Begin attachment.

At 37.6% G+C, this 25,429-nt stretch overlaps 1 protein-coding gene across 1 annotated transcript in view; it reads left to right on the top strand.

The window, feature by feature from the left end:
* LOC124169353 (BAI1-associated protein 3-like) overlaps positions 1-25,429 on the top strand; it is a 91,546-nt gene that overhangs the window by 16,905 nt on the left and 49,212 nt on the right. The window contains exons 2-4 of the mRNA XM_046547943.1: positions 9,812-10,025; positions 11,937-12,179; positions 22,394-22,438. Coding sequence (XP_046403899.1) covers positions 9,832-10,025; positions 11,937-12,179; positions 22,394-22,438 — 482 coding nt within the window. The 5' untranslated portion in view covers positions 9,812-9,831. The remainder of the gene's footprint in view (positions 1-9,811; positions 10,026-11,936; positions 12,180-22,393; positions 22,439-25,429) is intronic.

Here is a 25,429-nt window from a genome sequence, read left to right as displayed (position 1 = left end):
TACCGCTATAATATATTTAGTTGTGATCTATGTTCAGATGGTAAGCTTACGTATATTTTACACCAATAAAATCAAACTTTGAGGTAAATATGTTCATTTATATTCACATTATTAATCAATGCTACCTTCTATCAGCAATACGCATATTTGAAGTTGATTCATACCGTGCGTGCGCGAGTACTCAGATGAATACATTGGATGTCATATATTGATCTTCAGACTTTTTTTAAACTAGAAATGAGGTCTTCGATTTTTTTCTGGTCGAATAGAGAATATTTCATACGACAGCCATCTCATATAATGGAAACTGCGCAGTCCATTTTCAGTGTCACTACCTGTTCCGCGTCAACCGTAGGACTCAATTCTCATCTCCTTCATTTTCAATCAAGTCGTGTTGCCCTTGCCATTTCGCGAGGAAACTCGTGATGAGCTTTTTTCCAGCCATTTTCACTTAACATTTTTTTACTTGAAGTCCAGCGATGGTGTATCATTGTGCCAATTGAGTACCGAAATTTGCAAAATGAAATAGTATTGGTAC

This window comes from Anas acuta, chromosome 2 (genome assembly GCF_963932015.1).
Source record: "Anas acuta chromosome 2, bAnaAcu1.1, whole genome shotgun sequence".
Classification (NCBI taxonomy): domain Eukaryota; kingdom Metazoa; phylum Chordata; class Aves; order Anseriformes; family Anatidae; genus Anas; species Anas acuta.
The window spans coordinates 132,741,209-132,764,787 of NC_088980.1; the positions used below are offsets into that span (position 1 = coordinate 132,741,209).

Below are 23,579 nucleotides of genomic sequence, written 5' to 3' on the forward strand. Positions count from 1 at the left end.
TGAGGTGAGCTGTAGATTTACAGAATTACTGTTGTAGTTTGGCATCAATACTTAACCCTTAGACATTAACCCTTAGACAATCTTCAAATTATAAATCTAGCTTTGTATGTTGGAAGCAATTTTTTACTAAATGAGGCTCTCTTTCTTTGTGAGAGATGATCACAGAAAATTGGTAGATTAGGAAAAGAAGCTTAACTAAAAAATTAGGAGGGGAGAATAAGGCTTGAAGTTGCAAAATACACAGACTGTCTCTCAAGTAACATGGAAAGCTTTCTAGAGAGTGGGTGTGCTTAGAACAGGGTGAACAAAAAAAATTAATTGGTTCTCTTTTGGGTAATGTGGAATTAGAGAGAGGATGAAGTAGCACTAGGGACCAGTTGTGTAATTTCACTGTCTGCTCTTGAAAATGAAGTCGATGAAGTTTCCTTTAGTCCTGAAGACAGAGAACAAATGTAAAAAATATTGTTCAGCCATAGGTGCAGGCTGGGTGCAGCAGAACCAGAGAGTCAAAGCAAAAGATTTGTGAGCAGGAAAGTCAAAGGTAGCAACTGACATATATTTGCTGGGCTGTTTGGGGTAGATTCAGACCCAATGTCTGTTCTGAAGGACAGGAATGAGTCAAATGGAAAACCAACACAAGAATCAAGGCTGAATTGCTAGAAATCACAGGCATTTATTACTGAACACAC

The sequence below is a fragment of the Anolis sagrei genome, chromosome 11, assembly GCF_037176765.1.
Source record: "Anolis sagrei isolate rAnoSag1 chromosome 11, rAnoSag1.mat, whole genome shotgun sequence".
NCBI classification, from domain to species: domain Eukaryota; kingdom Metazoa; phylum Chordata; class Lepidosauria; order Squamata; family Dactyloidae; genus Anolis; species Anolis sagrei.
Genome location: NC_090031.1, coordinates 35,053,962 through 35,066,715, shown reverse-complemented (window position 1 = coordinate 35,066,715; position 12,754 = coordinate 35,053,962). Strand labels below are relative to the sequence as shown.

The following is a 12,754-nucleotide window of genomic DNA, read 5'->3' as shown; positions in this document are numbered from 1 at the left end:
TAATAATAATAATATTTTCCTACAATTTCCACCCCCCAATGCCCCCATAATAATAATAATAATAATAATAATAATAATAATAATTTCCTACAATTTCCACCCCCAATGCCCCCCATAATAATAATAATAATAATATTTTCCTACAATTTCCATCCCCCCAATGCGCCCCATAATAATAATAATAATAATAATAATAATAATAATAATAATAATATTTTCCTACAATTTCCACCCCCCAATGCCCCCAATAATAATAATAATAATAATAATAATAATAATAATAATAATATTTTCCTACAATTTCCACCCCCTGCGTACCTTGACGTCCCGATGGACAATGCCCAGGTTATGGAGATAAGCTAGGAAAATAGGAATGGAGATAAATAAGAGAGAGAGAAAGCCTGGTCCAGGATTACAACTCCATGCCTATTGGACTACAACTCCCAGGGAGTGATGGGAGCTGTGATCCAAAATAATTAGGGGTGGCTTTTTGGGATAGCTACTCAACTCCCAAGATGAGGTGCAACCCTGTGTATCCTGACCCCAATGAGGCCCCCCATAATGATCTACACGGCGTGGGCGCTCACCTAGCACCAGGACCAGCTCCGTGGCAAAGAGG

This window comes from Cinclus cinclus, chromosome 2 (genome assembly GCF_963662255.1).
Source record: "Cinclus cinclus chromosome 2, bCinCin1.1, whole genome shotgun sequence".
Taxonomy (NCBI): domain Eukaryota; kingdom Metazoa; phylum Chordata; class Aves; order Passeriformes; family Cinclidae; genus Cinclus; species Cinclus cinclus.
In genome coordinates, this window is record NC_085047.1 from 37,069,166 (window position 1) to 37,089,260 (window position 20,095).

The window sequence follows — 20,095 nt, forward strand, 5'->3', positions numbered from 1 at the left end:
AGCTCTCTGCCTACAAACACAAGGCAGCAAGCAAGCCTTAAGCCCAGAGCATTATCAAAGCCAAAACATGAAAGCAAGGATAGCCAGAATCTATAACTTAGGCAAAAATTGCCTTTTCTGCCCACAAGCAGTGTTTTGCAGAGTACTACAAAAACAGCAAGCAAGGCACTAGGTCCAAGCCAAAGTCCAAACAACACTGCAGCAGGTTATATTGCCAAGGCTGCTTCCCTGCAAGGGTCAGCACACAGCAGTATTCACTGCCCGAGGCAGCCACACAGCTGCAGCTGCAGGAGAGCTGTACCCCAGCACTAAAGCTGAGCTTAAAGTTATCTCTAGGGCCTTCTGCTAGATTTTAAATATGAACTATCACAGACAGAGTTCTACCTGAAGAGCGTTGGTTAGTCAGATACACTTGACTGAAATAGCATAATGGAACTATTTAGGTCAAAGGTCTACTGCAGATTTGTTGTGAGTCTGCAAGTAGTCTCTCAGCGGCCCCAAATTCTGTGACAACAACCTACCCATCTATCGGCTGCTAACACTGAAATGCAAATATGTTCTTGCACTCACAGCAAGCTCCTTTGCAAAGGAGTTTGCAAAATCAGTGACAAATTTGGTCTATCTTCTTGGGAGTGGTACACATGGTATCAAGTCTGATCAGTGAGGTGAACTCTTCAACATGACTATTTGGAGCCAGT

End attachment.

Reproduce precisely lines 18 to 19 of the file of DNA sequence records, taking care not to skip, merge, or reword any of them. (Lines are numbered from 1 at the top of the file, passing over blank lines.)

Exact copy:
This window comes from Cinclus cinclus, chromosome 2 (genome assembly GCF_963662255.1).
Source record: "Cinclus cinclus chromosome 2, bCinCin1.1, whole genome shotgun sequence".